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Carnell Construction Corporation v. Danville Redevelopment & Housing Authority

United States District Court, W.D. Virginia, Danville Division

May 26, 2015



ELIZABETH K. DILLON, District Judge.

Pending before the court is a motion by plaintiff Carnell Construction Corporation (Carnell), in which it seeks to "collaterally estop Defendant/Counterclaimant Danville Redevelopment & Housing Authority [(DRHA)] from raising, arguing, or relitigating issues the jury decided at the third trial." (Dkt. No. 833.) The motion is fully briefed and ripe for disposition. For the reasons discussed below, the court will grant the motion insofar as it requests a ruling that the issues to be tried have been narrowed by prior proceedings in this case. The motion does not seek the exclusion of any specific evidence, however, and thus the court's ruling herein is not an evidentiary one. The parties may file any motions to exclude evidence at the fourth trial by the deadline set forth in the court's scheduling order.


This case was appealed after a third jury trial.[1] On appeal, the United States Court of Appeals for the Fourth Circuit affirmed the judgment in part, vacated in part, and remanded the case to this court for a fourth trial. (Dkt. No. 800.) Specifically, the Fourth Circuit's opinion and mandate required a new trial on Carnell's race discrimination and retaliation claims against DRHA, and also required a new trial on damages as to two of Carnell's contract claims for unpaid work against both DRHA and Blaine Square. ( See Dkt. No. 799 at 44-45 (Fourth Circuit opinion summarizing its holding).)

In its collateral estoppel motion, Carnell argues that the jury in the third trial decided three issues, that none of those three issues were challenged on appeal, and thus that DRHA should not be allowed to contest those issues again. (Dkt. No. 833 at 1, Dkt. No. 834 at 5.) The issues identified by Carnell as conclusively established are that: "(1) Carnell complied with its contract; (2) DRHA breached its contract by failing to pay Carnell for extra work it performed; and (3) DRHA removed Carnell from the project without just cause." (Dkt. No. 833 at 1.)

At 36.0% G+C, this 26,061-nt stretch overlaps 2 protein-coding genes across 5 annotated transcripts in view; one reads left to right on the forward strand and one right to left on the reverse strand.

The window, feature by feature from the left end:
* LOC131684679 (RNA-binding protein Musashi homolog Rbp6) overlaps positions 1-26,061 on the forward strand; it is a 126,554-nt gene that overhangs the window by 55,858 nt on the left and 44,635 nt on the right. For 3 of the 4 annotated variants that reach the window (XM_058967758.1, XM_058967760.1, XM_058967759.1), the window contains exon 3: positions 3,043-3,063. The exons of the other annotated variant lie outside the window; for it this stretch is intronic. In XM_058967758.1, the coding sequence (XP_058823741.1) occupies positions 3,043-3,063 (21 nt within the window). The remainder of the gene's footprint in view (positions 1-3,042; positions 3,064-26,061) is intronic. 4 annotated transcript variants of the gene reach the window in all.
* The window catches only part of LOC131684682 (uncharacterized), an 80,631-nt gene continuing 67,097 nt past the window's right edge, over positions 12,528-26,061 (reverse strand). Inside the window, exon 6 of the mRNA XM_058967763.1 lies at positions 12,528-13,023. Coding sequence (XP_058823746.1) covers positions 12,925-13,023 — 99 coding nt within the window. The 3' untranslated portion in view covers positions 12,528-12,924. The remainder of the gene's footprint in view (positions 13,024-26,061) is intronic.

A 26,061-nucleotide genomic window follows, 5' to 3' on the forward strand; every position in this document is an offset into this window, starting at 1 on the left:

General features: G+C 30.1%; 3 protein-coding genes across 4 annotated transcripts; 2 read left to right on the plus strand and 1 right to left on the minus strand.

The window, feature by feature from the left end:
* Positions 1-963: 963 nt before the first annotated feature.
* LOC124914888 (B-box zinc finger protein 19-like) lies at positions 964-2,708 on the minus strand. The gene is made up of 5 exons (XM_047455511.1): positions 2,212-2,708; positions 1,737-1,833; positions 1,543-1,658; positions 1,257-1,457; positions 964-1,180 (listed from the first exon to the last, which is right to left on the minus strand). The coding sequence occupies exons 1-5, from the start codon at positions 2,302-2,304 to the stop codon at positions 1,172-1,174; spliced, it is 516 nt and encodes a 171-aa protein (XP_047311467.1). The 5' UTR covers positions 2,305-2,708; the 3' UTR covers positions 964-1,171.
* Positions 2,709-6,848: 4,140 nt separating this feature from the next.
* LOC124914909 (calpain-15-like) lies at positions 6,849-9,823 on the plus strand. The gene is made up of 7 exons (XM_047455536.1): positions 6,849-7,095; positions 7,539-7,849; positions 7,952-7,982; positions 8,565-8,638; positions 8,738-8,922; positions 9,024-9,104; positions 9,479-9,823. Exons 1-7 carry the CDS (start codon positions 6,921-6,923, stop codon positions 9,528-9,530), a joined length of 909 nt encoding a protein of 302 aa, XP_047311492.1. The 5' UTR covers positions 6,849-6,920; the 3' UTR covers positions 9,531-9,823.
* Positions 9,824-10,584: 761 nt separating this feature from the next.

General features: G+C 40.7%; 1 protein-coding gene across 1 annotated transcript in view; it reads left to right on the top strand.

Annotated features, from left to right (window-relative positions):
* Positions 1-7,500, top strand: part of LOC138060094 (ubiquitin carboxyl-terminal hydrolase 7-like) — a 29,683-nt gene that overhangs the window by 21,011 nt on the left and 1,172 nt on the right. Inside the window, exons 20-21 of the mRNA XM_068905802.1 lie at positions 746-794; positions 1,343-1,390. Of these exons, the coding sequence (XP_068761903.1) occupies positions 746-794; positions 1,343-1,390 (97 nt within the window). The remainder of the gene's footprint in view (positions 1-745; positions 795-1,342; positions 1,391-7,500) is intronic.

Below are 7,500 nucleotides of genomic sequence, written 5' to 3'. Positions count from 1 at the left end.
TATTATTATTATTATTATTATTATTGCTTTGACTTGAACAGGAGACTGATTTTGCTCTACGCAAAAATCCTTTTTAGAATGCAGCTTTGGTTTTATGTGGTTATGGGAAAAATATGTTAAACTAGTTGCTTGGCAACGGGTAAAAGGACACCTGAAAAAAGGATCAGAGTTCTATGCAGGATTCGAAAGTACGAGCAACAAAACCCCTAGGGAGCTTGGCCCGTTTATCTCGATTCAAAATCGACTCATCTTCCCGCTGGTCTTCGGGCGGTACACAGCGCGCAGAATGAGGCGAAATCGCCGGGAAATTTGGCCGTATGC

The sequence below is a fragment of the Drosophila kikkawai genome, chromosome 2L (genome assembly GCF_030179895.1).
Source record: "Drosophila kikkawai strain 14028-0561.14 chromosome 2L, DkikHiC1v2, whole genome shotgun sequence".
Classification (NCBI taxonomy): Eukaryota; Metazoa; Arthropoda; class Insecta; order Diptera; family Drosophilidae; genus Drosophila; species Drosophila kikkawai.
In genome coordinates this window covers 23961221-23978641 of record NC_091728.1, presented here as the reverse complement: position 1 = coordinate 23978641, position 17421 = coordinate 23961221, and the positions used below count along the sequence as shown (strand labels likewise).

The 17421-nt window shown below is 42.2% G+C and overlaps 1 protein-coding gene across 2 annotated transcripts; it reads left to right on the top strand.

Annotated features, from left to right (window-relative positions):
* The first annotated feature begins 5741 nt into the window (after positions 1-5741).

In its brief, two-page response, DRHA states that it "does not dispute Carnell's articulation of the doctrine of collateral estoppel." (Dkt. No. 841 at 2.) DRHA complains, though, that Carnell has failed to identify the actual evidence it contends may be inadmissible by application of the collateral estoppel doctrine, and that absent such identification, DRHA is unable to "substantively respond" to the motion. ( Id. ) DRHA requests that the court deny the motion, but states that if Carnell identifies specific evidence it seeks to exclude based on collateral estoppel, DRHA wants an the opportunity to respond. ( Id. )

In reply, Carnell that it has no obligation to specify what evidence should be excluded from trial; instead, collateral estoppel precludes relitigation of the issues Carnell has identified, not any specific evidence. (Dkt. No. 842 at 1-2.) It reiterates its request for a ruling "that Defendants may neither raise, argue, nor relitigate the issues of whether Carnell complied with the contract in question, whether Defendants breached the contract by failing to pay Carnell for extra work, and whether Defendants had any just cause in terminating Carnell from the project." ( Id. at 3.)


At the outset, the court notes its agreement with the general principle that the issues identified by Carnell are not part of the upcoming trial. As Carnell notes-and DRHA does not dispute-these issues have been decided in this case and as between these parties. Whether analyzed under the doctrine of collateral estoppel, [2] the law of the case, or the mandate rule, [3] it is clear from the record in this case, and particularly the Fourth Circuit's opinion and mandate, that the contract claims will not be retried, with the exception of the damages portion of two of the unpaid work claims, and that DRHA's counterclaim, which alleged a breach of contract by Carnell, will not be retried. It also has been conclusively determined that defendants breached the parties' contract by failing to pay Carnell for extra work and by removing Carnell from the project on June 4, 2009, without just cause.

The effect that the limited scope of the retrial will have on the presentation of specific evidence is not raised by Carnell's motion. Obviously, there is a factual overlap in this case between the race discrimination and retaliation claims, which are being retried, and liability for the contract claims, which are not being retried. Thus, some of the same evidence that would have supported the contract claims and defenses may also be relevant to the race discrimination and retaliation claims. In apparent recognition of this fact, DRHA's response asks for a more specific request from Carnell as to the evidence that Carnell seeks to exclude from the fourth trial. ( See generally Dkt. No. 841.) In reply, Carnell has not identified any.

The court does not render any evidentiary rulings as part of its ruling on the collateral estoppel motion, but the parties may file motions in limine at the appropriate time to resolve more specifically the issue of what evidence, if any, should be precluded due to the limited nature of the claims to be retried. Additionally, as part of their proposed jury instructions, the parties may want to suggest an instruction to the jury concerning issues that have already been addressed and decided in the case.


For the foregoing reasons, Carnell's motion will be GRANTED insofar as it seeks to preclude litigation of the issues it identifies. The court does not ...

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